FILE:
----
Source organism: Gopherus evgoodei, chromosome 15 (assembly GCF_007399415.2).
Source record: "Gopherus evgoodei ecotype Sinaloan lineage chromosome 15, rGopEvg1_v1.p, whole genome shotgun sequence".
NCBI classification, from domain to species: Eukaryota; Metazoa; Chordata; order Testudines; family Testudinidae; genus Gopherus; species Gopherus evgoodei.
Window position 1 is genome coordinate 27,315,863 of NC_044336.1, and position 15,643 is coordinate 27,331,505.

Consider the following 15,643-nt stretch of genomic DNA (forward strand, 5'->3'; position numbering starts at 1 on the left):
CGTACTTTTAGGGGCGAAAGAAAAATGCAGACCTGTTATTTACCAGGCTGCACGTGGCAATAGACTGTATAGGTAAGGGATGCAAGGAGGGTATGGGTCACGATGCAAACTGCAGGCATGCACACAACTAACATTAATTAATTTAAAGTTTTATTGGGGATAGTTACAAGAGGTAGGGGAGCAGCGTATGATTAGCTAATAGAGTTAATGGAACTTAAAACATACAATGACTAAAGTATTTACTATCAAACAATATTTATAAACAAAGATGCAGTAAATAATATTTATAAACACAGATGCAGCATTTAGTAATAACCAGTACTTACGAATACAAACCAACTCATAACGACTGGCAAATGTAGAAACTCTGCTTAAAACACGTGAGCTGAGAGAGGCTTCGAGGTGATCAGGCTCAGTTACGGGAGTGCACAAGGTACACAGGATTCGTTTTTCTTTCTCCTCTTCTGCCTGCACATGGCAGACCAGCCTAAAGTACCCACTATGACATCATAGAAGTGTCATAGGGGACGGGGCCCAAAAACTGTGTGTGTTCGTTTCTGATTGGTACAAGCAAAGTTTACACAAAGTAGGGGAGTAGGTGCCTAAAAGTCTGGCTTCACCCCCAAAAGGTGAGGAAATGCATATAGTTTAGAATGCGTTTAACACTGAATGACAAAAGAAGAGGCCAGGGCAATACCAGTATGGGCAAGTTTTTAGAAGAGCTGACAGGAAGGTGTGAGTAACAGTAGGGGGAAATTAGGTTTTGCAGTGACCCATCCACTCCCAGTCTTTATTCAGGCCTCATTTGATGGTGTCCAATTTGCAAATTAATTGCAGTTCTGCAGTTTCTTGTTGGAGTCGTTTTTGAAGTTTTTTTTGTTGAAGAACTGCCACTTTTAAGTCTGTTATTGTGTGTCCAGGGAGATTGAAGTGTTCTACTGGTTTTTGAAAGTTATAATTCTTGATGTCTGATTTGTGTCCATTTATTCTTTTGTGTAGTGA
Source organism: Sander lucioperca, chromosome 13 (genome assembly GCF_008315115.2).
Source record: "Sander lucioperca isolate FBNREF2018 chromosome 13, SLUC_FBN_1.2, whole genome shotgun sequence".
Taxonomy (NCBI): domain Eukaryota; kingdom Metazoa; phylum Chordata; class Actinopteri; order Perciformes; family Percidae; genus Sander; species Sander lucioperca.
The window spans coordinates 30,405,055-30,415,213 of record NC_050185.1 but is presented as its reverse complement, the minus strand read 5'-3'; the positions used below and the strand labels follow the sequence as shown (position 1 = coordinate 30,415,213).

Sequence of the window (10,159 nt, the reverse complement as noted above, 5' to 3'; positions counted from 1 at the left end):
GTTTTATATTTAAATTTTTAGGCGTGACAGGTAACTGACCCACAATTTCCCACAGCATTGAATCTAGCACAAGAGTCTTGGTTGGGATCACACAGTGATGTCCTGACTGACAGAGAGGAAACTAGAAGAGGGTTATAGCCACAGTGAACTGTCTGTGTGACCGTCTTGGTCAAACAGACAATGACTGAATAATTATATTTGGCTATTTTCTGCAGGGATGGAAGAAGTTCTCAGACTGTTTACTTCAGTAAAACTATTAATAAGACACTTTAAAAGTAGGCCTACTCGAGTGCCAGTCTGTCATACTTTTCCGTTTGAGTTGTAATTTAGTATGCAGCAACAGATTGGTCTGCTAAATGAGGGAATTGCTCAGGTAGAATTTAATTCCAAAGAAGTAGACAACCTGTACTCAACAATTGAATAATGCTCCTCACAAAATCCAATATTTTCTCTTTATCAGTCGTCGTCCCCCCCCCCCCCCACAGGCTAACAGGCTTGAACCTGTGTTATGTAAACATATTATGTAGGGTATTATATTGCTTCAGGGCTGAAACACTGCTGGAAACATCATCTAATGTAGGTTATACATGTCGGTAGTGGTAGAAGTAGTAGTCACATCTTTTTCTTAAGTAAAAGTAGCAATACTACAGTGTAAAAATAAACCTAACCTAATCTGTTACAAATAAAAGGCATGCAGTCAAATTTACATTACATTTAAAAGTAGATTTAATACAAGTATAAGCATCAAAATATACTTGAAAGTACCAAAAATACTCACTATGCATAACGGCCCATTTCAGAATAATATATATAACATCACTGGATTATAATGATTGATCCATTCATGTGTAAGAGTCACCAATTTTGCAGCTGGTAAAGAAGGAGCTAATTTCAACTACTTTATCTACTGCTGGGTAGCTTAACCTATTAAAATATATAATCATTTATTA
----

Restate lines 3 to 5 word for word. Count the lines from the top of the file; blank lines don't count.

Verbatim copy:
NCBI classification, from domain to species: Eukaryota; Metazoa; Chordata; order Testudines; family Testudinidae; genus Gopherus; species Gopherus evgoodei.
Window position 1 is genome coordinate 27,315,863 of NC_044336.1, and position 15,643 is coordinate 27,331,505.

Consider the following 15,643-nt stretch of genomic DNA (forward strand, 5'->3'; position numbering starts at 1 on the left):